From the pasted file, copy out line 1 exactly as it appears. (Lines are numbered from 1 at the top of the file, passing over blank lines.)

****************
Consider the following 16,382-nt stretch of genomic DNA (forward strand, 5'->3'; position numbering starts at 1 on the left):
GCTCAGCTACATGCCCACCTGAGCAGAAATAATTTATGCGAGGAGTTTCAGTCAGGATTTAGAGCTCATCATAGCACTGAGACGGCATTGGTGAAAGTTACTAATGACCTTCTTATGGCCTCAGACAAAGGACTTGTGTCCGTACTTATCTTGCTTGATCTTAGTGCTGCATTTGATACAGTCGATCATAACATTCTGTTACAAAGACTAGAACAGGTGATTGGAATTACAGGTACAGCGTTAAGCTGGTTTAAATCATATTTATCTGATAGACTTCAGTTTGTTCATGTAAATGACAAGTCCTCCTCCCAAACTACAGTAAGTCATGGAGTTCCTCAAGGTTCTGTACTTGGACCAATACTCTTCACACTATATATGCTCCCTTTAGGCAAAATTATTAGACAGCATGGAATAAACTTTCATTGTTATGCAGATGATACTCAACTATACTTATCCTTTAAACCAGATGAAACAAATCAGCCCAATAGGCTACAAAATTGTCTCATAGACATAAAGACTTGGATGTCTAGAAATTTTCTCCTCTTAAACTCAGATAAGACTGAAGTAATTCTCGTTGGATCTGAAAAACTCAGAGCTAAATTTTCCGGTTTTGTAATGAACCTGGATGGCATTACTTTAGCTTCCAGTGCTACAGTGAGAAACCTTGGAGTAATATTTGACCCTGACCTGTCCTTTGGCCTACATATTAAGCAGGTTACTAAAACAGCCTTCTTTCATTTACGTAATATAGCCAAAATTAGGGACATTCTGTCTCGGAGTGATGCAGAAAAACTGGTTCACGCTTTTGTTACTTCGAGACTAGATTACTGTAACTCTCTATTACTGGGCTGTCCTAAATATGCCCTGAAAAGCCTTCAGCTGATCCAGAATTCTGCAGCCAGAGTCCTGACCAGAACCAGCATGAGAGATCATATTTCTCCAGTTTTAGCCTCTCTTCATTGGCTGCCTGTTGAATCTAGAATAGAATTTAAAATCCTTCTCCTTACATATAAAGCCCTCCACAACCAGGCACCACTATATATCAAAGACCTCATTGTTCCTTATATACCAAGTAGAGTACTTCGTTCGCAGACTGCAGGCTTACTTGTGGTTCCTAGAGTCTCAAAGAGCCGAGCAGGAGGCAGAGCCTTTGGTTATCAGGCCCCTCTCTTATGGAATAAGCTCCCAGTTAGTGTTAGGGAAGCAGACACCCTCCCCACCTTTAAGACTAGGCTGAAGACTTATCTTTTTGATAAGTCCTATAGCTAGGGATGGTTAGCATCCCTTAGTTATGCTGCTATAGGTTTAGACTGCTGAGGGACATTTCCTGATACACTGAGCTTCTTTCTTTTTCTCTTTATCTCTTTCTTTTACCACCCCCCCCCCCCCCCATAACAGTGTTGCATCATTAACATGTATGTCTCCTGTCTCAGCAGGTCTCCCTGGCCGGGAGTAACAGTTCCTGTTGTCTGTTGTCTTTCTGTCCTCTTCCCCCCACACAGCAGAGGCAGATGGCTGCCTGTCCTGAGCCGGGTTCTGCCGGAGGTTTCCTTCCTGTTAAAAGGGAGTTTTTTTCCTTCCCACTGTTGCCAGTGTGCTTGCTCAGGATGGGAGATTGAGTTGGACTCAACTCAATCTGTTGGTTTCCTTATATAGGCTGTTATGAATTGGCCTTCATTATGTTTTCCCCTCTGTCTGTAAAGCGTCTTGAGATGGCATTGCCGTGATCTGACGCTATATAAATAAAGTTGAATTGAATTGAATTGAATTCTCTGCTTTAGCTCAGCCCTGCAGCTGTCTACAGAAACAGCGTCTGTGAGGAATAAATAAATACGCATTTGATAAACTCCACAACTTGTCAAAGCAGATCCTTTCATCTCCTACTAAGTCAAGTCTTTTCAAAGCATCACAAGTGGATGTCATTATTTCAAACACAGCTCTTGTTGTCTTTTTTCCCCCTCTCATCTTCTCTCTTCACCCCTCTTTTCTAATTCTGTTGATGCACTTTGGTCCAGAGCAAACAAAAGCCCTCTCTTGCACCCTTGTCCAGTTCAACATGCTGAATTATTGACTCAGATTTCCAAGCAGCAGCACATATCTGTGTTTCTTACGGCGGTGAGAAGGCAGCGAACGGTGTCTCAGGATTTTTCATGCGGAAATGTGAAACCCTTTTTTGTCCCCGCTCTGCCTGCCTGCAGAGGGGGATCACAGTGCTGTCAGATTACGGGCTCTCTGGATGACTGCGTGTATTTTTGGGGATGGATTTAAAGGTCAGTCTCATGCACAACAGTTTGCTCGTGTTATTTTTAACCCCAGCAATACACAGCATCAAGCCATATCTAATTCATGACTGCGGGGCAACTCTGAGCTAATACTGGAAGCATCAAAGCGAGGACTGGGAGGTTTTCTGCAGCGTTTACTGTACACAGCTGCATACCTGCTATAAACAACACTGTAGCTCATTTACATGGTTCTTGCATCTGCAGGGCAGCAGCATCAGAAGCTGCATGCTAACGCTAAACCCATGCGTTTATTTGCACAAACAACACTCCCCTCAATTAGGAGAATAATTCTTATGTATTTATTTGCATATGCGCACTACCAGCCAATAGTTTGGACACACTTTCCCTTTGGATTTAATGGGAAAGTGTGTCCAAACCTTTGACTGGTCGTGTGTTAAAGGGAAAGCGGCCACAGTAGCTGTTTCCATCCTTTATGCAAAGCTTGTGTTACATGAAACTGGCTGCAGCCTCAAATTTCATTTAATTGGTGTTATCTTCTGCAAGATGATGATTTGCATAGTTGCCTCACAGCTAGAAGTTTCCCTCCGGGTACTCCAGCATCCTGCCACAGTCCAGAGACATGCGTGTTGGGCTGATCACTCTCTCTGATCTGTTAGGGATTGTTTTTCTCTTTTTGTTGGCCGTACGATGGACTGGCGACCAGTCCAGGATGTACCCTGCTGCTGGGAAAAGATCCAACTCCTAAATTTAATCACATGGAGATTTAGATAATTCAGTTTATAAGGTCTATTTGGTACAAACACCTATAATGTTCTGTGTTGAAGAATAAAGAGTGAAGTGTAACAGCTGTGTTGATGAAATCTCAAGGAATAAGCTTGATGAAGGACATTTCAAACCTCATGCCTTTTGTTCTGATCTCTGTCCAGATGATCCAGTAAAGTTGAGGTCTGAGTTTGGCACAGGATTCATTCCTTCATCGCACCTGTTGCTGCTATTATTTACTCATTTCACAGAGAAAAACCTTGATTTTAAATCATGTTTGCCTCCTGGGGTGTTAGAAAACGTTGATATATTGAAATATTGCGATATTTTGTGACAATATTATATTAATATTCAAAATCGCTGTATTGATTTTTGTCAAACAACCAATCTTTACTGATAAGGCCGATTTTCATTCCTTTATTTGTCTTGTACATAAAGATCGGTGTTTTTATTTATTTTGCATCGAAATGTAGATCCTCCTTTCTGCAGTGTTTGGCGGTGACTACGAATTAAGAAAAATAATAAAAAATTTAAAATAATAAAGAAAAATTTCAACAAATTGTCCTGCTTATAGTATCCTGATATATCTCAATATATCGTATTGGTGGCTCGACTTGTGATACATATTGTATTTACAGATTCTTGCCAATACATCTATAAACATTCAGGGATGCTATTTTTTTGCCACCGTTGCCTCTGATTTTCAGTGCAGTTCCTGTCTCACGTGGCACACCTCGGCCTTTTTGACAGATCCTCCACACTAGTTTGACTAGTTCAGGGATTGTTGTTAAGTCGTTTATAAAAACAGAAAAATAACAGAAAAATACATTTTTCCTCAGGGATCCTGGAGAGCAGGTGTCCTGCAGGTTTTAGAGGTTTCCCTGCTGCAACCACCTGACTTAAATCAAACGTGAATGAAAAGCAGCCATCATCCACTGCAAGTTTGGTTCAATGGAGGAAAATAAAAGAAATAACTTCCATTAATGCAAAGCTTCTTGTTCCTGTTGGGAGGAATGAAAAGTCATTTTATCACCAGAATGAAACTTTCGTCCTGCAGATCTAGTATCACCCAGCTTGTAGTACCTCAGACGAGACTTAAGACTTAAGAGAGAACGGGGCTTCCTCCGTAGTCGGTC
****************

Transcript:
Consider the following 16,382-nt stretch of genomic DNA (forward strand, 5'->3'; position numbering starts at 1 on the left):